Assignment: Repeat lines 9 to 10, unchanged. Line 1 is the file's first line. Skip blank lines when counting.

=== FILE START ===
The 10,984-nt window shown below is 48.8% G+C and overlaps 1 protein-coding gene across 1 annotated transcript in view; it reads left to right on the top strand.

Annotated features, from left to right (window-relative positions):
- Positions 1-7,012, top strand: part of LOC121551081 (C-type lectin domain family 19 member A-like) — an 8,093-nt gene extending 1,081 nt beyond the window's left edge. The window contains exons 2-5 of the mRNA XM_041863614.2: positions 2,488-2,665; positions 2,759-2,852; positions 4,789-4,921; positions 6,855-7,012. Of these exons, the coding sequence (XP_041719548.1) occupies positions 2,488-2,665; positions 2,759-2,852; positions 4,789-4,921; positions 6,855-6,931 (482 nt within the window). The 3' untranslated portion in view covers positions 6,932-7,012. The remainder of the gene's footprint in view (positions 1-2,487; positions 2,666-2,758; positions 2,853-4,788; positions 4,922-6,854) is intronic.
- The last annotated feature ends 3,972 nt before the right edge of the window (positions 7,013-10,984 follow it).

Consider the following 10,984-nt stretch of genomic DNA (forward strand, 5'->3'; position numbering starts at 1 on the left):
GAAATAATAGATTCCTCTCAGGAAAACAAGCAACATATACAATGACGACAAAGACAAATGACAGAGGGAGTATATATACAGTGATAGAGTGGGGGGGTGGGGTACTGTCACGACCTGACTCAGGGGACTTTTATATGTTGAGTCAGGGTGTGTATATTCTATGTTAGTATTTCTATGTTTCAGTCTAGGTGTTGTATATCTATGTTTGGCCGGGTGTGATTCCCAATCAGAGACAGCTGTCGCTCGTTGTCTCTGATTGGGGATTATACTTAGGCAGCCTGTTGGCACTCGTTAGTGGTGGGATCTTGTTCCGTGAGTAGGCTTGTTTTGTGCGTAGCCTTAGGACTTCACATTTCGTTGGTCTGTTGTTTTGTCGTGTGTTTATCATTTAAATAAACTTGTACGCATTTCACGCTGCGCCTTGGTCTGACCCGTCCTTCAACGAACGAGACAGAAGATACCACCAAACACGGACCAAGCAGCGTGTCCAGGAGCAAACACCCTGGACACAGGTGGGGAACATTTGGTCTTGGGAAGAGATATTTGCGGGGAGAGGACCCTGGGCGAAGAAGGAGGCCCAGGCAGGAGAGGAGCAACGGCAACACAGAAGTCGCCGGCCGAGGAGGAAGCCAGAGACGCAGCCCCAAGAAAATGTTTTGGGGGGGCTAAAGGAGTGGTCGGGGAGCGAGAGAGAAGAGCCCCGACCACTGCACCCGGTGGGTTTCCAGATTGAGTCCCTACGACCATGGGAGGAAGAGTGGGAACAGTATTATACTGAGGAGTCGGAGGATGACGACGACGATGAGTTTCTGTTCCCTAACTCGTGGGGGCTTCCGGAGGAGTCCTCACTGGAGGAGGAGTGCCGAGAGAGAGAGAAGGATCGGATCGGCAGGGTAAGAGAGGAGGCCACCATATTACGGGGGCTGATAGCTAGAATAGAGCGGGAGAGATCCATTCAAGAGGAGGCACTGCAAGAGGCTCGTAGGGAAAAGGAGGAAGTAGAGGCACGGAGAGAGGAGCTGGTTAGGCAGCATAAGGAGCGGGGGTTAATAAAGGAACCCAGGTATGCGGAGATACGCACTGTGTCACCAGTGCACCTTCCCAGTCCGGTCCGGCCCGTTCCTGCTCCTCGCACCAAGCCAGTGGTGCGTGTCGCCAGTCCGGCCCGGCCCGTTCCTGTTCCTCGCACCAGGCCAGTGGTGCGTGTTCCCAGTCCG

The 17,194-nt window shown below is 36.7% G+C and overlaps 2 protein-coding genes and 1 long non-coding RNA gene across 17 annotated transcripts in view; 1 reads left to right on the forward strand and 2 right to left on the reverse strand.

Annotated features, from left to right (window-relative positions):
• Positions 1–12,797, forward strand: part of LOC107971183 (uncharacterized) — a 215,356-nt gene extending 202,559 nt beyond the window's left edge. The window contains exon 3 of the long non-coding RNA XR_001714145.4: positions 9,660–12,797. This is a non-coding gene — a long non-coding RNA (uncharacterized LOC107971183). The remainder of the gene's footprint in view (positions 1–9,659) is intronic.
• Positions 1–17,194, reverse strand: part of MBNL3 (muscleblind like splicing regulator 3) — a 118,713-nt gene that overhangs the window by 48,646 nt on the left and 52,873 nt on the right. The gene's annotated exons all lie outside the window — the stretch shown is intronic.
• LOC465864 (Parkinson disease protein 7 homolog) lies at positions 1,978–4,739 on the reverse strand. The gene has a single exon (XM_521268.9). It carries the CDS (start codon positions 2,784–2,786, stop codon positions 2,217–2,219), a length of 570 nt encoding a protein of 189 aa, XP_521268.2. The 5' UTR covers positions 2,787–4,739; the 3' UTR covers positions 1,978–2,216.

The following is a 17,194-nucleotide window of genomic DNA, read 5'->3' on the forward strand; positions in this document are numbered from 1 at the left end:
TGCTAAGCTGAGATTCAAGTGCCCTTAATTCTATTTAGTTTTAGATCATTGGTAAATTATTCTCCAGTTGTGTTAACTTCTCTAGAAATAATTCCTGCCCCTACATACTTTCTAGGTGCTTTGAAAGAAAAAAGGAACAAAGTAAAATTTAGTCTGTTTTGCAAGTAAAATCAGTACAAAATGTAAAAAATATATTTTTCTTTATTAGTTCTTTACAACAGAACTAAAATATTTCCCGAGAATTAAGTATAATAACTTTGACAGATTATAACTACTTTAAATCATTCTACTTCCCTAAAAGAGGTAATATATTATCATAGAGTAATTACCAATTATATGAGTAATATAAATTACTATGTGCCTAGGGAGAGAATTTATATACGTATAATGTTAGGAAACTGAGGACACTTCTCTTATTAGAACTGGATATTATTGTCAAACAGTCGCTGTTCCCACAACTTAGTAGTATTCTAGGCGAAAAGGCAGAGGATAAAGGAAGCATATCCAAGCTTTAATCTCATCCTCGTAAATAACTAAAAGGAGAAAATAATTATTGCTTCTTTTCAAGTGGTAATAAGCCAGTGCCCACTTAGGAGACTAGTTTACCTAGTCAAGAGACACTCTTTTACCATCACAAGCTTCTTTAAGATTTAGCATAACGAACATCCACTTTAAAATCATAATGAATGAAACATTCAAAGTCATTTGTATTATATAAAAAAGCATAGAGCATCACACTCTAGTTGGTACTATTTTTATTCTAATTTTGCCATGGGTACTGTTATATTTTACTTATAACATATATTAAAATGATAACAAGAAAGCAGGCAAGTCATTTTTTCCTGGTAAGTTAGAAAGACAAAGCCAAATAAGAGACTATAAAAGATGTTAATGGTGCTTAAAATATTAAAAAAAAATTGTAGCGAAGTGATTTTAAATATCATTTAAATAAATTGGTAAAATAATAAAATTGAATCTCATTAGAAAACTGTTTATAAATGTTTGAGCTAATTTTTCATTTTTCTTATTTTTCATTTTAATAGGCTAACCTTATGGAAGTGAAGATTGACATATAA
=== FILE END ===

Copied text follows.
• Positions 1–12,797, forward strand: part of LOC107971183 (uncharacterized) — a 215,356-nt gene extending 202,559 nt beyond the window's left edge. The window contains exon 3 of the long non-coding RNA XR_001714145.4: positions 9,660–12,797. This is a non-coding gene — a long non-coding RNA (uncharacterized LOC107971183). The remainder of the gene's footprint in view (positions 1–9,659) is intronic.
• Positions 1–17,194, reverse strand: part of MBNL3 (muscleblind like splicing regulator 3) — a 118,713-nt gene that overhangs the window by 48,646 nt on the left and 52,873 nt on the right. The gene's annotated exons all lie outside the window — the stretch shown is intronic.